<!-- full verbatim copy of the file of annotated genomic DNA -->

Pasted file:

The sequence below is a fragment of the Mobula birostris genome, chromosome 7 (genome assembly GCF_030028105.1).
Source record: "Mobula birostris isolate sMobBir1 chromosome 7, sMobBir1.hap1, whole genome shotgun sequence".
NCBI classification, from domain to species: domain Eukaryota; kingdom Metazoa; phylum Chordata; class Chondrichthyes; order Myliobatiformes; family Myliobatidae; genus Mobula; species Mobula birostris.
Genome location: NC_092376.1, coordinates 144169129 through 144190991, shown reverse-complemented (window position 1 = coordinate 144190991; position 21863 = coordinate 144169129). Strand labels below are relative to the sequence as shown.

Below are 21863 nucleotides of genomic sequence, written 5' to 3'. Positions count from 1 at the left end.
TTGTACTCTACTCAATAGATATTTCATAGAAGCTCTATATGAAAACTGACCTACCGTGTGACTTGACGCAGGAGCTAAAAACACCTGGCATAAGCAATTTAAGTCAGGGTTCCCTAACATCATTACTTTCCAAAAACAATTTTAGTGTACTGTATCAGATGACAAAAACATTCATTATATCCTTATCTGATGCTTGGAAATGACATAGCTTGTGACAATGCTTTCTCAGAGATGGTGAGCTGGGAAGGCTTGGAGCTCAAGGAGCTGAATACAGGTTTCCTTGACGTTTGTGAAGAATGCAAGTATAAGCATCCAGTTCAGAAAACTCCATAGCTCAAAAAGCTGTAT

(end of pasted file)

The sequence below is a fragment of the Mobula birostris genome, chromosome 7 (genome assembly GCF_030028105.1).
Source record: "Mobula birostris isolate sMobBir1 chromosome 7, sMobBir1.hap1, whole genome shotgun sequence".
NCBI classification, from domain to species: domain Eukaryota; kingdom Metazoa; phylum Chordata; class Chondrichthyes; order Myliobatiformes; family Myliobatidae; genus Mobula; species Mobula birostris.
Genome location: NC_092376.1, coordinates 144169129 through 144190991, shown reverse-complemented (window position 1 = coordinate 144190991; position 21863 = coordinate 144169129). Strand labels below are relative to the sequence as shown.

Below are 21863 nucleotides of genomic sequence, written 5' to 3'. Positions count from 1 at the left end.
TTGTACTCTACTCAATAGATATTTCATAGAAGCTCTATATGAAAACTGACCTACCGTGTGACTTGACGCAGGAGCTAAAAACACCTGGCATAAGCAATTTAAGTCAGGGTTCCCTAACATCATTACTTTCCAAAAACAATTTTAGTGTACTGTATCAGATGACAAAAACATTCATTATATCCTTATCTGATGCTTGGAAATGACATAGCTTGTGACAATGCTTTCTCAGAGATGGTGAGCTGGGAAGGCTTGGAGCTCAAGGAGCTGAATACAGGTTTCCTTGACGTTTGTGAAGAATGCAAGTATAAGCATCCAGTTCAGAAAACTCCATAGCTCAAAAAGCTGTAT